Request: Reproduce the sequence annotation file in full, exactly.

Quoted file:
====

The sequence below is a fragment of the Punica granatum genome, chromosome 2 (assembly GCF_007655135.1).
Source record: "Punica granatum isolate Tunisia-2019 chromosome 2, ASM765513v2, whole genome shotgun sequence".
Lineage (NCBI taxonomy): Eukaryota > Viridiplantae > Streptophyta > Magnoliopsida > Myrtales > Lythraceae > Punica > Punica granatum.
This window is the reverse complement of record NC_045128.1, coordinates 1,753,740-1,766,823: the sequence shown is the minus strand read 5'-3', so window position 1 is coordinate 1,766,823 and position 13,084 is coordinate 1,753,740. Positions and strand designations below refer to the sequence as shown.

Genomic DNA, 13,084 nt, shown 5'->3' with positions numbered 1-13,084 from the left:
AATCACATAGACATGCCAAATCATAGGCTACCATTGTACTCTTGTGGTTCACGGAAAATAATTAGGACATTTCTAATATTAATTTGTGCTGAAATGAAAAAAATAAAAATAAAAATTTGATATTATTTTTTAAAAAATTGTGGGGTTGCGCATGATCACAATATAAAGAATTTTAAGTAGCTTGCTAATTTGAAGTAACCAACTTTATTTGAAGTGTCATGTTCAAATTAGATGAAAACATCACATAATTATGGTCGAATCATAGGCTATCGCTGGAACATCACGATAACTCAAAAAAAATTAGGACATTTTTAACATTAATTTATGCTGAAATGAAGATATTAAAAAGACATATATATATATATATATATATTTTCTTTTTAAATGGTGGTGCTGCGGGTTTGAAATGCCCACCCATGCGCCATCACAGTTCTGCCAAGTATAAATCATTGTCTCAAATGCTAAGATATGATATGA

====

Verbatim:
The sequence below is a fragment of the Punica granatum genome, chromosome 2 (assembly GCF_007655135.1).
Source record: "Punica granatum isolate Tunisia-2019 chromosome 2, ASM765513v2, whole genome shotgun sequence".
Lineage (NCBI taxonomy): Eukaryota > Viridiplantae > Streptophyta > Magnoliopsida > Myrtales > Lythraceae > Punica > Punica granatum.
This window is the reverse complement of record NC_045128.1, coordinates 1,753,740-1,766,823: the sequence shown is the minus strand read 5'-3', so window position 1 is coordinate 1,766,823 and position 13,084 is coordinate 1,753,740. Positions and strand designations below refer to the sequence as shown.

Genomic DNA, 13,084 nt, shown 5'->3' with positions numbered 1-13,084 from the left:
AATCACATAGACATGCCAAATCATAGGCTACCATTGTACTCTTGTGGTTCACGGAAAATAATTAGGACATTTCTAATATTAATTTGTGCTGAAATGAAAAAAATAAAAATAAAAATTTGATATTATTTTTTAAAAAATTGTGGGGTTGCGCATGATCACAATATAAAGAATTTTAAGTAGCTTGCTAATTTGAAGTAACCAACTTTATTTGAAGTGTCATGTTCAAATTAGATGAAAACATCACATAATTATGGTCGAATCATAGGCTATCGCTGGAACATCACGATAACTCAAAAAAAATTAGGACATTTTTAACATTAATTTATGCTGAAATGAAGATATTAAAAAGACATATATATATATATATATATATTTTCTTTTTAAATGGTGGTGCTGCGGGTTTGAAATGCCCACCCATGCGCCATCACAGTTCTGCCAAGTATAAATCATTGTCTCAAATGCTAAGATATGATATGA